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In a bold move, France became the first nation to recognize the Libyan rebels as the country's legitimate government on Thursday. The strong showing of support is being viewed as compensation for French President Nicolas Sarkozy's admittedly slow response to the revolution in Tunisia, a former French protectorate. A question many are wondering now though is does this draw the U.S. closer into a military intervention given France's stature as a NATO ally?

Yes it does, says Foreign Policy's Thomas Ricks, who covered the U.S. military for the Washington Post between 2000 and 2008. "France's recogniztion... opens the door for NATO intervening in the civil war," he writes. "That's not a bad thing... There comes a point when action is necessary. I was worried that we would not move until there was a mass slaughter-and that might come too late." He proceeds to devise a pre-intervention gameplan, which includes supplying rebels with anti-tank weapons, rocket-propelled greandes, .50 calibre machine guns and food.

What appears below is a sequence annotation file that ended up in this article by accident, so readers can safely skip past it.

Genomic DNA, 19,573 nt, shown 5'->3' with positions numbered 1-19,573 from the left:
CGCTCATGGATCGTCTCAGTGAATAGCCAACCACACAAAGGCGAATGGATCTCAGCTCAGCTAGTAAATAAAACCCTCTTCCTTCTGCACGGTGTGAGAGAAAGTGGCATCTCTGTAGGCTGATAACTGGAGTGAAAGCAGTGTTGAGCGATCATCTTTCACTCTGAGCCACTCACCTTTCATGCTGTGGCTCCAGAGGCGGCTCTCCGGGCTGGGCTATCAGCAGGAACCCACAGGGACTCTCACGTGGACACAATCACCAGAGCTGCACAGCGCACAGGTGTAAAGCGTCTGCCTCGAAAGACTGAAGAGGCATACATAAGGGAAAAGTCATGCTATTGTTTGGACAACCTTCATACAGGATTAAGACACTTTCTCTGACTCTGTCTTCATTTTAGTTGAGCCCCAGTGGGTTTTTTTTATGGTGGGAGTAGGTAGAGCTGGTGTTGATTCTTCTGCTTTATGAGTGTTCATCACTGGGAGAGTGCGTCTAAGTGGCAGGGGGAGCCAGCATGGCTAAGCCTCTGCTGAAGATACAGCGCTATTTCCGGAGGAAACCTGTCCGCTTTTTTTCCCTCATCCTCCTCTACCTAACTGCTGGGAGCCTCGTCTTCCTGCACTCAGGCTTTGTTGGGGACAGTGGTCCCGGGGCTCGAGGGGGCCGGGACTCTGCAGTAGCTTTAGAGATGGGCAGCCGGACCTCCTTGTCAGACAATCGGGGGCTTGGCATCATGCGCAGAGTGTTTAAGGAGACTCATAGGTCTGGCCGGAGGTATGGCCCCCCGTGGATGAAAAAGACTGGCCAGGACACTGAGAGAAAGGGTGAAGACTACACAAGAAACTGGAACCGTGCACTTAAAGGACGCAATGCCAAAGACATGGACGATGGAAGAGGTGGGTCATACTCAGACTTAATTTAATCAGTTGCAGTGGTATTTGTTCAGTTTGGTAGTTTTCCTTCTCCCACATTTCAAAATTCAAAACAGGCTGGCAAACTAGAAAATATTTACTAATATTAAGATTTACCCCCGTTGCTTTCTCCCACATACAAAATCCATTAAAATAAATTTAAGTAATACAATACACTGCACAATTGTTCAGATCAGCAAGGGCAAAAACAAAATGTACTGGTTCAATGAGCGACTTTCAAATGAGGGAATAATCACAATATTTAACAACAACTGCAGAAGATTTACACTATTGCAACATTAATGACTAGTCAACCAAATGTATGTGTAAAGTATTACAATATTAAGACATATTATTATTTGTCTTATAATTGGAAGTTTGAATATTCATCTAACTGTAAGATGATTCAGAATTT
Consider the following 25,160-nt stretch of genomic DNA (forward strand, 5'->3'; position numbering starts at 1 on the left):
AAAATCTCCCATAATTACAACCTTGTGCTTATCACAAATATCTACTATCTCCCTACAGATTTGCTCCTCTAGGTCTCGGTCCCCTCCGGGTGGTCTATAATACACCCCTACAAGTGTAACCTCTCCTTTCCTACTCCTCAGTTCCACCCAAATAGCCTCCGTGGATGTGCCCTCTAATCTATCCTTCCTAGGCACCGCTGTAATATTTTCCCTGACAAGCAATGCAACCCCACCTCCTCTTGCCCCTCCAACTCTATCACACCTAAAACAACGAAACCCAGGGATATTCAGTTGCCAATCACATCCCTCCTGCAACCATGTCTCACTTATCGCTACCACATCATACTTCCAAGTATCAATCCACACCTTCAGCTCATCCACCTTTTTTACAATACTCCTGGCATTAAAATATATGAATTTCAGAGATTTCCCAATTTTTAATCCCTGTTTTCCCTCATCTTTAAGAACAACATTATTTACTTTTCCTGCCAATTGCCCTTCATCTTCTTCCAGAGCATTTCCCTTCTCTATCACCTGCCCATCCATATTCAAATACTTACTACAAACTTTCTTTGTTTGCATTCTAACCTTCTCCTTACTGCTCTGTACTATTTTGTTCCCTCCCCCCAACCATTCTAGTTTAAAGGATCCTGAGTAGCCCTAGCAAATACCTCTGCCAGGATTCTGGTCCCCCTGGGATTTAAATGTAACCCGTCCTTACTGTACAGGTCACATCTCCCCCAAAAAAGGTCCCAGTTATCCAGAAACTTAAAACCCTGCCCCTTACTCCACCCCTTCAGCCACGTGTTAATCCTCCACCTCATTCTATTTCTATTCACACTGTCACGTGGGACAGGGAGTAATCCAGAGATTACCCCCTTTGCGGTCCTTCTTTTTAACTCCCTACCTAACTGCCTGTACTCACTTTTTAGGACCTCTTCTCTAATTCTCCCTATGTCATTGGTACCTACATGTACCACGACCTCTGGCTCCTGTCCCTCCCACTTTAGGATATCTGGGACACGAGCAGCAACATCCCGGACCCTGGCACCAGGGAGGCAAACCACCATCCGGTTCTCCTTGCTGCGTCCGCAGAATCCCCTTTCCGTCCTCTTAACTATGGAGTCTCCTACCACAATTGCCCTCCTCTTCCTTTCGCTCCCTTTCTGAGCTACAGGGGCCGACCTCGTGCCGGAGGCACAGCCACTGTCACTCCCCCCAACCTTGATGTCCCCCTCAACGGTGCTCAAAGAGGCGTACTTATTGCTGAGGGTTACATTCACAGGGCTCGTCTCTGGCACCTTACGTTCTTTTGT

What Ricks doesn't address is the sequence of events that would lead to a NATO-led intervention. On this point, the U.S. and France don't see eye-to-eye. The New York TImes explains:

France has... set itself apart from some other nations, including the United States, by insisting that any military support for the rebels be authorized by the United Nations Security Council, but not carried out by NATO, since the alliance has an aggressive image in the Arab world. Washington favors using NATO.

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